“A washed up old man with no friends, no distribution deal, wife on the rocks, people laughing at him, feeling sorry for himself,” he says.
He asks to talk to Ned.
 “By the way, I’ve been trying to figure out a nickname that might mean the right thing. I came up with Papa Steve.”
 Ned offers him his hand, and helps him up.
Steve apologizes for not acknowledging Ned sooner. He promises that it won’t happen again. “You are like a son to me. Even more so. You see, for me to meet a guy like you at this time in my life, uh…I want to communicate my feelings to you. But I might cry.”
Ned tells him that it’s ok.
 The crew finds the bond company stooge in a closet.  Steve finds himself face to face with the pirates, who are playing poker with his nemesis whose whole crew was murdered. A battle ensues.
After dynamite is thrown, leaving the hotel in ruins. They run for the ship, while trying to dodge bullets. They find the stolen safe empty of the money, but escape with their lives. Cody, the three-legged dog, is left on the beach. Steve wants to retrieve him, but his crew refuses.
Steve gives up on the mission. He decides that he is going to retire after selling the boat and the machinery in it for scrap. Ned, however, persuades him to continue to search for the Jaguar shark. He points out that he has thousands invested, and that they are so close to it now.
Ned convinces Steve to go up one last time in the helicopter to search for the shark from the sky. They set off with the group wishing them off. Klaus, who had had some conflict throughout the film with Ned, makes peace with him. They salute each other. Jane gives Ned a letter; when Steve asks what it says, Ned replies, “Nothing to speak of.” Steve respects this, and accepts that she and Ned are going to continue to be together.
In the air, Steve shows Ned that he still has Ned’s fan mail that he had written him. In the letter, Ned asked whether Steve wished that he could breathe underwater. Ned says that he still wishes that he could. Steve agrees.
Things begin to go wrong.
The helicopter crashes.
Steve finds Ned holding onto an inflatable float. “Hi, Stevesy,” Ned says airily. He never calls Steve, Papa Steve.  Ned is losing blood.
This scene is so contrasting to the rest of the film. The majority of the movie is like a dream. This scene, however, is so violent and sharp. It exemplifies how fragile life is. His death is so unexpected, so quick, so heartbreaking.
It is, however, not entirely unforeseen for a searching eye. There are multiple foreshadowings before the event. Ned tells Steve after he is invited to be part of the crew that he doesn’t know how to swim. He even drowns in Steve’s pool during the pre-voyage training. Before he is resisitated, his heart stops beating. On an earlier trip in the helicopter, Ned even asks, “When was this whirlybird last serviced?”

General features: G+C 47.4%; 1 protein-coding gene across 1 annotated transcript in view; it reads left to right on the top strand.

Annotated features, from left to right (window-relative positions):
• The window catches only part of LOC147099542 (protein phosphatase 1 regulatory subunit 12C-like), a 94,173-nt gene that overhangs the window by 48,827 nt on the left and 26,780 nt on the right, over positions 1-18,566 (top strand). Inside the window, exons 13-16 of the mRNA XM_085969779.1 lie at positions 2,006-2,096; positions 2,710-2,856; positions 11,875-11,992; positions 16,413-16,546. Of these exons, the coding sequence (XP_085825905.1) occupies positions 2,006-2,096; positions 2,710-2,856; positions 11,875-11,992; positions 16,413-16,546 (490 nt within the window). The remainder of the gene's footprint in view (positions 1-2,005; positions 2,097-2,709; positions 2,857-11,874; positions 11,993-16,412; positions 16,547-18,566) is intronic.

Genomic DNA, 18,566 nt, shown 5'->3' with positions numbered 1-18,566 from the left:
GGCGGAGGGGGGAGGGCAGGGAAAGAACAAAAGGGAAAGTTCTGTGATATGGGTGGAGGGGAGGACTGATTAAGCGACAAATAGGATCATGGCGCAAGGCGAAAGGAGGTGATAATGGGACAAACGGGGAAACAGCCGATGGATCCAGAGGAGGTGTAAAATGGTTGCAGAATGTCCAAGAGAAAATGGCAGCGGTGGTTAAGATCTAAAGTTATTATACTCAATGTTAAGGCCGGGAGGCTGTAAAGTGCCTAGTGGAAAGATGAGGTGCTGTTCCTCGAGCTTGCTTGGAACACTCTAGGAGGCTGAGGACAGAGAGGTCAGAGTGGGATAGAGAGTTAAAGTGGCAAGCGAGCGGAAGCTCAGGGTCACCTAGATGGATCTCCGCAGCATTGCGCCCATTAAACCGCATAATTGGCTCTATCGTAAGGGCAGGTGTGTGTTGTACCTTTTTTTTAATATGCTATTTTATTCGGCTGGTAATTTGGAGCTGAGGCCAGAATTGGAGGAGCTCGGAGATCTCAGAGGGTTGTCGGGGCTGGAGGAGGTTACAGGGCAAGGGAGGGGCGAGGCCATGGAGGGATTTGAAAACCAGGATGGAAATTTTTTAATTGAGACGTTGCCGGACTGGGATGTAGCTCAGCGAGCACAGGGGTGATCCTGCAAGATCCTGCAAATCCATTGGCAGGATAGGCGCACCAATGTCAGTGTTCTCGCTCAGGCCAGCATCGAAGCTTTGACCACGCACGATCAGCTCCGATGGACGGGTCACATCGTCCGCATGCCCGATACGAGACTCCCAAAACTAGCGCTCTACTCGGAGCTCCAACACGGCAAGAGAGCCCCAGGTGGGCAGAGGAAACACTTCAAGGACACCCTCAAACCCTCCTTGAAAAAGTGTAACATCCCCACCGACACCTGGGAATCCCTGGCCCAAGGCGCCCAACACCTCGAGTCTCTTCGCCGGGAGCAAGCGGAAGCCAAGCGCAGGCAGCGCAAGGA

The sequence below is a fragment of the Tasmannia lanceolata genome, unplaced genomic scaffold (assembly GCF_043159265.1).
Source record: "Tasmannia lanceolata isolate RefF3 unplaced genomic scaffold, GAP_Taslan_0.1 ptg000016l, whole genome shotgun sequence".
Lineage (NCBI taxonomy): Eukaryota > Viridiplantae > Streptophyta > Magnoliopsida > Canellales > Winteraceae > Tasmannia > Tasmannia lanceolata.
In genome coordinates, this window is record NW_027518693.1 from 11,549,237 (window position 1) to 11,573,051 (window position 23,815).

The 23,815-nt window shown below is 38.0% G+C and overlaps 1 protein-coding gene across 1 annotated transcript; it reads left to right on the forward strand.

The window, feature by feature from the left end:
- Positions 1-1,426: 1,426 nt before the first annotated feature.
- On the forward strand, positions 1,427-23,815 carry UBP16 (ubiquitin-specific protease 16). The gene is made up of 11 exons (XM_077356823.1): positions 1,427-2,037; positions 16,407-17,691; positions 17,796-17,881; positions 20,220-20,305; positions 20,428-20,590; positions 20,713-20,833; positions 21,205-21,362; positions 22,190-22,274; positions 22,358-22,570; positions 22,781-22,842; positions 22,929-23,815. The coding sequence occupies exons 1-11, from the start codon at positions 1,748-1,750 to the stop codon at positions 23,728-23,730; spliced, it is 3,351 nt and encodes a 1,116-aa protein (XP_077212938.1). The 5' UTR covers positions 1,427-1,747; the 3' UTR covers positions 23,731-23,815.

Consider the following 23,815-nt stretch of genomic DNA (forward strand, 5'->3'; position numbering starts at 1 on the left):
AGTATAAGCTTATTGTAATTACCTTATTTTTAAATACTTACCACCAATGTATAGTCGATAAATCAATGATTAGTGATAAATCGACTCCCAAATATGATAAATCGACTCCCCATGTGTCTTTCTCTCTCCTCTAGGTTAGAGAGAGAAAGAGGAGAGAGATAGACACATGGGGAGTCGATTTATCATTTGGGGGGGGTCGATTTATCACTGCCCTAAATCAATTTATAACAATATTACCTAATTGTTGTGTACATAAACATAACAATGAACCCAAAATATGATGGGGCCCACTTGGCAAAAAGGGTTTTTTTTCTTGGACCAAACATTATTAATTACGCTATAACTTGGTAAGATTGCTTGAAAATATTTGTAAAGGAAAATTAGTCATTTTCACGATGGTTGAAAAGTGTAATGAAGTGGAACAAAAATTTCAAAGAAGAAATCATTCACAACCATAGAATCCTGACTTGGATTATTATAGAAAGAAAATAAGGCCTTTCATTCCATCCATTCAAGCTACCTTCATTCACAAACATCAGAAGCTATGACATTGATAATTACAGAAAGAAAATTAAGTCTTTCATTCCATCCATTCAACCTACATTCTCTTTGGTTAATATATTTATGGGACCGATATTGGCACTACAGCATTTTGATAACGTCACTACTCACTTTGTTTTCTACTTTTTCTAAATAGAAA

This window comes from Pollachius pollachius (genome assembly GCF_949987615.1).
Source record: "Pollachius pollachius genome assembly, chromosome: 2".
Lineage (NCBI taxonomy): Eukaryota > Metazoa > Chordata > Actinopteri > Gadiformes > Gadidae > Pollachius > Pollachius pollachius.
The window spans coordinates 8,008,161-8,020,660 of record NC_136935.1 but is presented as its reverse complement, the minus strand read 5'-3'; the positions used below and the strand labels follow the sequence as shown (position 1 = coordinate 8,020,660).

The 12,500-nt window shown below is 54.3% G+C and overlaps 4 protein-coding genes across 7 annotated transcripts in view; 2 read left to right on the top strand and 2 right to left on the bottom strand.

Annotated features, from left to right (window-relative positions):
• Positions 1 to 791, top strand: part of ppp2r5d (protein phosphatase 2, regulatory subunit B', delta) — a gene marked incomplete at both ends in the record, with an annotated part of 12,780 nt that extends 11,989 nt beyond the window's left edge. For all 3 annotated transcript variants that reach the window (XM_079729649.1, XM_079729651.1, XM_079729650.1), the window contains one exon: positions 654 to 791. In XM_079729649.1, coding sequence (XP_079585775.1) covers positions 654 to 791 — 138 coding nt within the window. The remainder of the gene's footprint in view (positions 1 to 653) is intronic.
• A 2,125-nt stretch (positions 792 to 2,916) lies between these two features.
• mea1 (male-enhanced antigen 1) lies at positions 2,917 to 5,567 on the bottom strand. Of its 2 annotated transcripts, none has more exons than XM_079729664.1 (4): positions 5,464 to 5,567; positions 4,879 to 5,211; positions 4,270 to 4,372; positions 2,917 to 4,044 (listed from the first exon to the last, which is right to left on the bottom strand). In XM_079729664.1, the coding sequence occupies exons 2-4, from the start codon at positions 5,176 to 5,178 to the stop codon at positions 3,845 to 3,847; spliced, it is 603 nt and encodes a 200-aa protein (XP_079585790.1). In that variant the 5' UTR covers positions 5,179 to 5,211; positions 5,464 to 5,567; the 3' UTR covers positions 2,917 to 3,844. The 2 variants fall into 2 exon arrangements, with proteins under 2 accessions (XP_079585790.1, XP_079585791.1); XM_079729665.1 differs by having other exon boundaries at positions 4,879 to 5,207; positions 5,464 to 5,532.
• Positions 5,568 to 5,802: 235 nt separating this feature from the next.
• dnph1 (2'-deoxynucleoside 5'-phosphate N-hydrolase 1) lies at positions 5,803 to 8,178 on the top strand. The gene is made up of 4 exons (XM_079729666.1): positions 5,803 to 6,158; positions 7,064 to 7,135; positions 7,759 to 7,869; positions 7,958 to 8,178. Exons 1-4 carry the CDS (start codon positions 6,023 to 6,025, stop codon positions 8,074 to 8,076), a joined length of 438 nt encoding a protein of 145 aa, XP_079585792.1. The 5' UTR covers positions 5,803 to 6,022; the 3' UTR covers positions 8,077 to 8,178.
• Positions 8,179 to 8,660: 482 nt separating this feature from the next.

The first time I saw this film, Ned’s death was completely shocking. I hadn’t anticipated it at all. Anderson had never before used a present character death to shake the viewer out of the dream state of his films.
However, there are always a few events in each of his films that do awaken the audience, and the characters, who have become enveloped in their fantasies. In Rushmore, it was Ms. Cross asking Max what he imagined their relationship being like if they ever got together. In The Royal Tenenbaums it is Richie’s attempted suicide, and Eli’s car crash.
Back on the boat, the crew holds a funeral for Ned. Jane gives Ned the rest of her letters. Ned is wrapped in the insignia that he made for Team Zissou. His pilot colleagues from Kentucky are there. They throw his casket into the sea.
Steve informs his wife that he planned that they would adopt Ned, because he thinks that it would’ve meant a lot to Ned. Eleanor says that she would’ve thought about it.
Ned’s death transformed Steve. He now realized that he had been trying to be someone he wasn’t. This character transformation is similar to Royal in The Royal Tenenbaums, and Max in Rushmore.
Jane shows Steve the first draft of her article. He says that at first he was a little embaressed because it made him seem like a jerk, but then he realized that that was just who he was. He compliments her writing. They are no longer tense around each other, for they share the same loss.
One of the crew identifies the signal of the Jaguar Shark.The team files into the submarine to search for it. They wait. Fish swim past their submarine. A large spotted shark, much larger then their submarine, follows the fish.

 “Are we safe in here,” someone asks.
“I doubt it,” Steve replies.
 “It’s beautiful, Steve,” his wife tells him.
 In that moment, Steve forgives it for killing his best friend, and himself for becoming what he has and losing his son. The team all reach out their hands in support. He cries.
Unlike part one of Steve’s film, this one becomes an instant classic during its release. The whole crew is there; even Jane with her child. Zissou is not. He is outside smoking. Klaus’ nephew comes and sits by him. Steve gives him Ned’s Team Zissou ring.
 “This is an adventure,” Steve tells him.


 Ossmann, Nathan. "The Life Aquatic With Steve Zissou." . N.p., n.d. Web. 24 Jan 2013.